Puget Sound Radio / General Chat / FCC clears Tribune Co. $8.2 Billion sale
Posted by: YourRealDad, December 1, 2007, 1:27am
FCC clears Tribune Co. sale
By JOHN DUNBAR, Associated Press Writer Friday Nov. 30th, 3007
Flags wave along the Michigan Ave. Bridge outside the Chicago Tribune Tower in a Chicago (AP Photo/Charles Rex Arbogast, file)
The Federal Communications Commission approved the $8.2 billion buyout of the Tribune Co. by a 3-2 vote Friday, a move that will allow the deal to close by the end of the year.
In approving the deal, the agency granted Tribune Co. a temporary waiver on rules barring ownership of both a newspaper and a broadcast station in the same city in four markets and a permanent waiver for the city of Chicago.
Tribune Co. is owner of The Los Angeles Times, The Chicago Tribune, nine other dailies and 23 television stations. The buyout is being led by real estate billionaire Sam Zell and will result in the publicly traded company becoming private.
The three Republican commissioners voted in favor of the sale while Democrats Michael Copps and Jonathan Adelstein were opposed.
The company currently owns both newspapers and broadcast stations in five markets: New York City, Chicago, Miami-Fort Lauderdale, Los Angeles and Hartford, Conn. It needed the waivers before it could complete the sale.
FCC Chairman Kevin Martin has proposed a permanent rule that would allow one company to own a newspaper and a broadcast station in any of the 20 largest markets. The full commission is set to vote on the proposal by Dec. 18. While Martin's plan would grant Tribune some relief, it still would have pushed the closing date for the sale into next year, which the company has said would jeopardize financing for the deal.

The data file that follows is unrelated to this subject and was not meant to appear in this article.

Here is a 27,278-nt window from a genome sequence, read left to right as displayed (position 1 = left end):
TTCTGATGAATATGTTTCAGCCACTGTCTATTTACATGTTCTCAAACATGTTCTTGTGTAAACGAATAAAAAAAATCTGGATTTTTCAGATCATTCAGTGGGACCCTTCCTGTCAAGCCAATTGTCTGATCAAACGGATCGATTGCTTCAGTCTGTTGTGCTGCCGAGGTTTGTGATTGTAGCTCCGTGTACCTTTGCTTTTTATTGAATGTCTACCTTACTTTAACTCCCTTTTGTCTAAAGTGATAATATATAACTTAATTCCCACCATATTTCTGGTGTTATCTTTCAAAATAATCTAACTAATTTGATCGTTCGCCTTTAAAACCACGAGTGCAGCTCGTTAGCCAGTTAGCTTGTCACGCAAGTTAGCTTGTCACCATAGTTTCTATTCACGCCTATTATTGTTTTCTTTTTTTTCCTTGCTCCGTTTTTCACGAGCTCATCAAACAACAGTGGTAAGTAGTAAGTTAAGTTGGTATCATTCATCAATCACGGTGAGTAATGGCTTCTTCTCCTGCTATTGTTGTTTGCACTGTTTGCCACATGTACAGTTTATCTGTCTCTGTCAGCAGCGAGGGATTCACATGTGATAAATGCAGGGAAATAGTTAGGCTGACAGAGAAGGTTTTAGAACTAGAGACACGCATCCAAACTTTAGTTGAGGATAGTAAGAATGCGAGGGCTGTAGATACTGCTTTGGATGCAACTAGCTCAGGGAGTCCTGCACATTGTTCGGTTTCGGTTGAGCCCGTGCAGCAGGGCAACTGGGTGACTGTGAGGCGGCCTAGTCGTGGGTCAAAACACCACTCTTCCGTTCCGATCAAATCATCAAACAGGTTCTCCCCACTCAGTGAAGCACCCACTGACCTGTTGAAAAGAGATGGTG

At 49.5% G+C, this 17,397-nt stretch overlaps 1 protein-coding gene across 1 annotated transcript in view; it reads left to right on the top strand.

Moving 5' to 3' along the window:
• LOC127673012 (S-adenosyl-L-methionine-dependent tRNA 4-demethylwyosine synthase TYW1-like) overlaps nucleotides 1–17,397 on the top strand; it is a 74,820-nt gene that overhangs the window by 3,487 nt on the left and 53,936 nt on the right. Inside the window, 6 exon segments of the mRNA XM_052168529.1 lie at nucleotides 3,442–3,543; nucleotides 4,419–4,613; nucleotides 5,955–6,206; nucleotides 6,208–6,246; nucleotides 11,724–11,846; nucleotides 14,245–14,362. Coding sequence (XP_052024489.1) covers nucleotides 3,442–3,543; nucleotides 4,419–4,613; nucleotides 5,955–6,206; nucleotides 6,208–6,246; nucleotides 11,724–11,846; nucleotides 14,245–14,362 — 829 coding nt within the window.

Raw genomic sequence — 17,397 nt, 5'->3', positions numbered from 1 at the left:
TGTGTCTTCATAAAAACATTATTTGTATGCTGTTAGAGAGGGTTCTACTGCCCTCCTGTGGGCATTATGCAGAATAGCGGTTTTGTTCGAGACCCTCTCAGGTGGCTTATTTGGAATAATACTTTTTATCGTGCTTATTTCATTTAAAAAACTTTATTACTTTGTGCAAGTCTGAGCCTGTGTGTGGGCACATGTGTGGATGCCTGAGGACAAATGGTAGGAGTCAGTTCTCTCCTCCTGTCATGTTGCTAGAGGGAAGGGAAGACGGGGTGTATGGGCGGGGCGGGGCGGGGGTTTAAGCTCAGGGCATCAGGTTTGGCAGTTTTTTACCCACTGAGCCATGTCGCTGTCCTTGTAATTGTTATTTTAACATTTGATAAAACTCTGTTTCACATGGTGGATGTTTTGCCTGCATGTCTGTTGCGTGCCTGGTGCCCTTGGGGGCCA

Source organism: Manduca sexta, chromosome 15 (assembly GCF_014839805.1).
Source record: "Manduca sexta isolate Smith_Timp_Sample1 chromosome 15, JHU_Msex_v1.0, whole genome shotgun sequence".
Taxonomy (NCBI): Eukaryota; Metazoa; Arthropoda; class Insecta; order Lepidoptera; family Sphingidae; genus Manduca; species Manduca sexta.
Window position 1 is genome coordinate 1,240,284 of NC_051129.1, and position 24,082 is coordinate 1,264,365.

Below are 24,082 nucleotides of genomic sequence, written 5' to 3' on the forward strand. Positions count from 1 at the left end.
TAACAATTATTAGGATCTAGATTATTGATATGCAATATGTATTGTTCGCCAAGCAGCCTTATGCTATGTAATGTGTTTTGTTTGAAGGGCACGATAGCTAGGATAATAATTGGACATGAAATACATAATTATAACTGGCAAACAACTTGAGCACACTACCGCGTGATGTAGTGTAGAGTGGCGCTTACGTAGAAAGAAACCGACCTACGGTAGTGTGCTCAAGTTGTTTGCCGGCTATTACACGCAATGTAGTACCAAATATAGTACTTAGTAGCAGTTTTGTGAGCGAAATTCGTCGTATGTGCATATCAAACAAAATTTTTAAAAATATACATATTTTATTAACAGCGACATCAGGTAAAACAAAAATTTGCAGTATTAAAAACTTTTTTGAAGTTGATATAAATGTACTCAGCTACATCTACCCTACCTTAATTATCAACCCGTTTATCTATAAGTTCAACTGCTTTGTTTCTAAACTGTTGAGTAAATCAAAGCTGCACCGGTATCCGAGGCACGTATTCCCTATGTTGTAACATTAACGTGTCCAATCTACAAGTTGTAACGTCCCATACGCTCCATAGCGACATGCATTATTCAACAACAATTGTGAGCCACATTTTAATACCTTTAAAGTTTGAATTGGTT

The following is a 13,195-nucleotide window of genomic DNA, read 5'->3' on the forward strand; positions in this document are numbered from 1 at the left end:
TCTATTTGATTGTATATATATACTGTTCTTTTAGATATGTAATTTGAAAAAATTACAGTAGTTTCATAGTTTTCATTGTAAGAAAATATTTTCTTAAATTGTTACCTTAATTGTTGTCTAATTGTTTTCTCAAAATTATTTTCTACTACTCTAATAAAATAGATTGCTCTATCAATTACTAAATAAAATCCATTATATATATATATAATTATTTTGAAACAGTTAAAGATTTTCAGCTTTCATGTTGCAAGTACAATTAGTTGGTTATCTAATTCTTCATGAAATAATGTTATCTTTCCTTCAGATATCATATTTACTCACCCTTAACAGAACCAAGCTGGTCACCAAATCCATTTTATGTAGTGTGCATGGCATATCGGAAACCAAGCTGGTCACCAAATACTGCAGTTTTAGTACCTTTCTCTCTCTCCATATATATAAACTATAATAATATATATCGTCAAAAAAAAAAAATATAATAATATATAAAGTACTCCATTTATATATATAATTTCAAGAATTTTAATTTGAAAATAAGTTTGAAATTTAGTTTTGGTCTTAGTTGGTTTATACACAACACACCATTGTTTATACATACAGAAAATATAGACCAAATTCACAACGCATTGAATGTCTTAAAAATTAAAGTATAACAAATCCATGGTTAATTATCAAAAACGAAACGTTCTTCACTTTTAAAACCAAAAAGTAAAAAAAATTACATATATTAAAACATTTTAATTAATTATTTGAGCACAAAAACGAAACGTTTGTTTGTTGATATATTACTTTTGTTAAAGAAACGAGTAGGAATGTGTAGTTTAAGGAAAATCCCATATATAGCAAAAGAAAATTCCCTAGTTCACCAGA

Martin began circulating the temporary waiver plan among the other four commissioners on Tuesday. The chairman, anticipating that the ownership rules may be challenged in court, said Tribune Co.'s waivers, except for Chicago, will last six months after any potential litigation is concluded, or two years, whichever is later.
Martin's proposed permanent ownership rule states that if a television broadcaster wants to buy a newspaper, the station may not be ranked among the top four in the market. That posed a potential problem for the company in Chicago, where Tribune Co. owns WGN-AM, WGN-TV and The Chicago Tribune.
But the FCC order grants Tribune Co. a permanent waiver in the Chicago market, noting that the combined ownership dates back decades and was grandfathered when the rule was originally adopted.
Tribune said in a press release Friday the transaction is expected to close by year's end "following satisfaction of the remaining closing conditions, including the receipt of a solvency opinion and completion of the committed financing."
"We appreciate today's action by the FCC, which allows our transaction to move forward," said Tribune chairman and CEO Dennis FitzSimons. "We look forward to implementing the new ownership structure that will enable us to focus all of our energy and resources on Tribune's future."
The buyout plan calls for the company to be owned by an employee stock ownership plan. Zell, whose investment in the company will increase to $315 million, according to Tribune, will become chairman.
Copps, an ardent foe of media consolidation, blasted the decision in his dissent.
"If this order were a newspaper, the banner headline would read "FCC Majority Uses Legal Subterfuge to Push for Total Elimination of Cross-Ownership Ban," he wrote.
Copps accused Martin of enlisting Tribune as "an accomplice" in an attempt to get the cross-ownership ban overturned in court.
Andrew Schwartzman, president of public interest law firm Media Access Project, said the decision was "deceptively packaged to make it seem more reasonable than it really is."
Martin did not submit a statement accompanying the order.